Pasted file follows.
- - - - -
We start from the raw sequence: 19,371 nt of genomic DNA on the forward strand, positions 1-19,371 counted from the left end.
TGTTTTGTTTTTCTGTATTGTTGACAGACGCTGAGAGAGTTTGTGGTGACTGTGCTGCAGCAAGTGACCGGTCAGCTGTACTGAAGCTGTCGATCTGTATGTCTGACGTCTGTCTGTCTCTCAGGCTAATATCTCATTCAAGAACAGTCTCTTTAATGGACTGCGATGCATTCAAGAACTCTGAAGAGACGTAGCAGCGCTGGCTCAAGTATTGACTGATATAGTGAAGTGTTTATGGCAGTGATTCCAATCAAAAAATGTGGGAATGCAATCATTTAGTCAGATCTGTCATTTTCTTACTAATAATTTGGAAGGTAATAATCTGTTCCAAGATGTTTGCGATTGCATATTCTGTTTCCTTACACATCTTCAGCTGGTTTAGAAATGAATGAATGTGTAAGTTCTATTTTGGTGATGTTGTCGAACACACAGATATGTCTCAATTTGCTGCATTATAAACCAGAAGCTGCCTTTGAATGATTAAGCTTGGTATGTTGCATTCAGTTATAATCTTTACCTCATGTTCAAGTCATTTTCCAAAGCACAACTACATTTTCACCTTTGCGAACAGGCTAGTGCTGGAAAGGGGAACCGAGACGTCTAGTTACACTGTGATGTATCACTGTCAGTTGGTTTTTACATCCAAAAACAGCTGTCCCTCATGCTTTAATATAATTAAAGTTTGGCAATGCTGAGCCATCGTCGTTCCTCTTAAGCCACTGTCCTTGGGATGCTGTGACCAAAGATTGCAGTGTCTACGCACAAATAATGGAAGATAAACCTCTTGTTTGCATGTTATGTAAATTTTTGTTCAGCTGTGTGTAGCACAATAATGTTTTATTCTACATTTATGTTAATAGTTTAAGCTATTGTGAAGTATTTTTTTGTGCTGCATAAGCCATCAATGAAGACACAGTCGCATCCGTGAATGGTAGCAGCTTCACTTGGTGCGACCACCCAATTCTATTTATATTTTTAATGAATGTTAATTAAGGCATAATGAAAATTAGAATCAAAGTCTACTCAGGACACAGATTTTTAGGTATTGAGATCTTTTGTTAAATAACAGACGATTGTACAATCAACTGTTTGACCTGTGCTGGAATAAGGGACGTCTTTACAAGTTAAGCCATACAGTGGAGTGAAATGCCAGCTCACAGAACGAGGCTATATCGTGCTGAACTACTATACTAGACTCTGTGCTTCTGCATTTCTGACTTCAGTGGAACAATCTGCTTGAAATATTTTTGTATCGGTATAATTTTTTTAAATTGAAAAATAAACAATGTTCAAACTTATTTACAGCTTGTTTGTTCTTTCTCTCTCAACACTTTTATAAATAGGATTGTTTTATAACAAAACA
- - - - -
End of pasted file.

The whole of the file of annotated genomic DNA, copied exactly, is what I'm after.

We start from the raw sequence: 19,371 nt of genomic DNA on the forward strand, positions 1-19,371 counted from the left end.
TGTTTTGTTTTTCTGTATTGTTGACAGACGCTGAGAGAGTTTGTGGTGACTGTGCTGCAGCAAGTGACCGGTCAGCTGTACTGAAGCTGTCGATCTGTATGTCTGACGTCTGTCTGTCTCTCAGGCTAATATCTCATTCAAGAACAGTCTCTTTAATGGACTGCGATGCATTCAAGAACTCTGAAGAGACGTAGCAGCGCTGGCTCAAGTATTGACTGATATAGTGAAGTGTTTATGGCAGTGATTCCAATCAAAAAATGTGGGAATGCAATCATTTAGTCAGATCTGTCATTTTCTTACTAATAATTTGGAAGGTAATAATCTGTTCCAAGATGTTTGCGATTGCATATTCTGTTTCCTTACACATCTTCAGCTGGTTTAGAAATGAATGAATGTGTAAGTTCTATTTTGGTGATGTTGTCGAACACACAGATATGTCTCAATTTGCTGCATTATAAACCAGAAGCTGCCTTTGAATGATTAAGCTTGGTATGTTGCATTCAGTTATAATCTTTACCTCATGTTCAAGTCATTTTCCAAAGCACAACTACATTTTCACCTTTGCGAACAGGCTAGTGCTGGAAAGGGGAACCGAGACGTCTAGTTACACTGTGATGTATCACTGTCAGTTGGTTTTTACATCCAAAAACAGCTGTCCCTCATGCTTTAATATAATTAAAGTTTGGCAATGCTGAGCCATCGTCGTTCCTCTTAAGCCACTGTCCTTGGGATGCTGTGACCAAAGATTGCAGTGTCTACGCACAAATAATGGAAGATAAACCTCTTGTTTGCATGTTATGTAAATTTTTGTTCAGCTGTGTGTAGCACAATAATGTTTTATTCTACATTTATGTTAATAGTTTAAGCTATTGTGAAGTATTTTTTTGTGCTGCATAAGCCATCAATGAAGACACAGTCGCATCCGTGAATGGTAGCAGCTTCACTTGGTGCGACCACCCAATTCTATTTATATTTTTAATGAATGTTAATTAAGGCATAATGAAAATTAGAATCAAAGTCTACTCAGGACACAGATTTTTAGGTATTGAGATCTTTTGTTAAATAACAGACGATTGTACAATCAACTGTTTGACCTGTGCTGGAATAAGGGACGTCTTTACAAGTTAAGCCATACAGTGGAGTGAAATGCCAGCTCACAGAACGAGGCTATATCGTGCTGAACTACTATACTAGACTCTGTGCTTCTGCATTTCTGACTTCAGTGGAACAATCTGCTTGAAATATTTTTGTATCGGTATAATTTTTTTAAATTGAAAAATAAACAATGTTCAAACTTATTTACAGCTTGTTTGTTCTTTCTCTCTCAACACTTTTATAAATAGGATTGTTTTATAACAAAACA